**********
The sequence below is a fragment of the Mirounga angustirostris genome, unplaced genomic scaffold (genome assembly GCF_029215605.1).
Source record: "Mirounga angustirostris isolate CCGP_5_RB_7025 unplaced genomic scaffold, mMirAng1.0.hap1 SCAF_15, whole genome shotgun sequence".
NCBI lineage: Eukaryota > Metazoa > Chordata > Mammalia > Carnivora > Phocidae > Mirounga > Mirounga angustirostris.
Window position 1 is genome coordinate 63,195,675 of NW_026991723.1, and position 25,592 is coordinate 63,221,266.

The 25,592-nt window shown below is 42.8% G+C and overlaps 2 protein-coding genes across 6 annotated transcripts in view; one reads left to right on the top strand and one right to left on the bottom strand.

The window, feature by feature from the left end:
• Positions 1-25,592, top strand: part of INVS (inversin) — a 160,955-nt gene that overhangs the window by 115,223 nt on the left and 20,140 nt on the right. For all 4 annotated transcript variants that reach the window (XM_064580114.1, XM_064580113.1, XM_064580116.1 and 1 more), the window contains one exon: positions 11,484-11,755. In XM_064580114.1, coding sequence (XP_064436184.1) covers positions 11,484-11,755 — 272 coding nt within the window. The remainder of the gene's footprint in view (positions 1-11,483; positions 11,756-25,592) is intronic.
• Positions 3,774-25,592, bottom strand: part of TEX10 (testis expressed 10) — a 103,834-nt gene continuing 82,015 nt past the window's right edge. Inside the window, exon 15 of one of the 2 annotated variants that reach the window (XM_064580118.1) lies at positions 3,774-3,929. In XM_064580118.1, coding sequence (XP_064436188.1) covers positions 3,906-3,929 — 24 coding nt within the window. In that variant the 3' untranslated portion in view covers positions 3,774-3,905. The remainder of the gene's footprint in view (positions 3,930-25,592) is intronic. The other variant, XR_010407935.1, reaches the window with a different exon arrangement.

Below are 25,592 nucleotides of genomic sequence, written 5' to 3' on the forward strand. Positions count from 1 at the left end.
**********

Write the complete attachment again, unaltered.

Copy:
The sequence below is a fragment of the Mirounga angustirostris genome, unplaced genomic scaffold (genome assembly GCF_029215605.1).
Source record: "Mirounga angustirostris isolate CCGP_5_RB_7025 unplaced genomic scaffold, mMirAng1.0.hap1 SCAF_15, whole genome shotgun sequence".
NCBI lineage: Eukaryota > Metazoa > Chordata > Mammalia > Carnivora > Phocidae > Mirounga > Mirounga angustirostris.
Window position 1 is genome coordinate 63,195,675 of NW_026991723.1, and position 25,592 is coordinate 63,221,266.

The 25,592-nt window shown below is 42.8% G+C and overlaps 2 protein-coding genes across 6 annotated transcripts in view; one reads left to right on the top strand and one right to left on the bottom strand.

The window, feature by feature from the left end:
• Positions 1-25,592, top strand: part of INVS (inversin) — a 160,955-nt gene that overhangs the window by 115,223 nt on the left and 20,140 nt on the right. For all 4 annotated transcript variants that reach the window (XM_064580114.1, XM_064580113.1, XM_064580116.1 and 1 more), the window contains one exon: positions 11,484-11,755. In XM_064580114.1, coding sequence (XP_064436184.1) covers positions 11,484-11,755 — 272 coding nt within the window. The remainder of the gene's footprint in view (positions 1-11,483; positions 11,756-25,592) is intronic.
• Positions 3,774-25,592, bottom strand: part of TEX10 (testis expressed 10) — a 103,834-nt gene continuing 82,015 nt past the window's right edge. Inside the window, exon 15 of one of the 2 annotated variants that reach the window (XM_064580118.1) lies at positions 3,774-3,929. In XM_064580118.1, coding sequence (XP_064436188.1) covers positions 3,906-3,929 — 24 coding nt within the window. In that variant the 3' untranslated portion in view covers positions 3,774-3,905. The remainder of the gene's footprint in view (positions 3,930-25,592) is intronic. The other variant, XR_010407935.1, reaches the window with a different exon arrangement.

Below are 25,592 nucleotides of genomic sequence, written 5' to 3' on the forward strand. Positions count from 1 at the left end.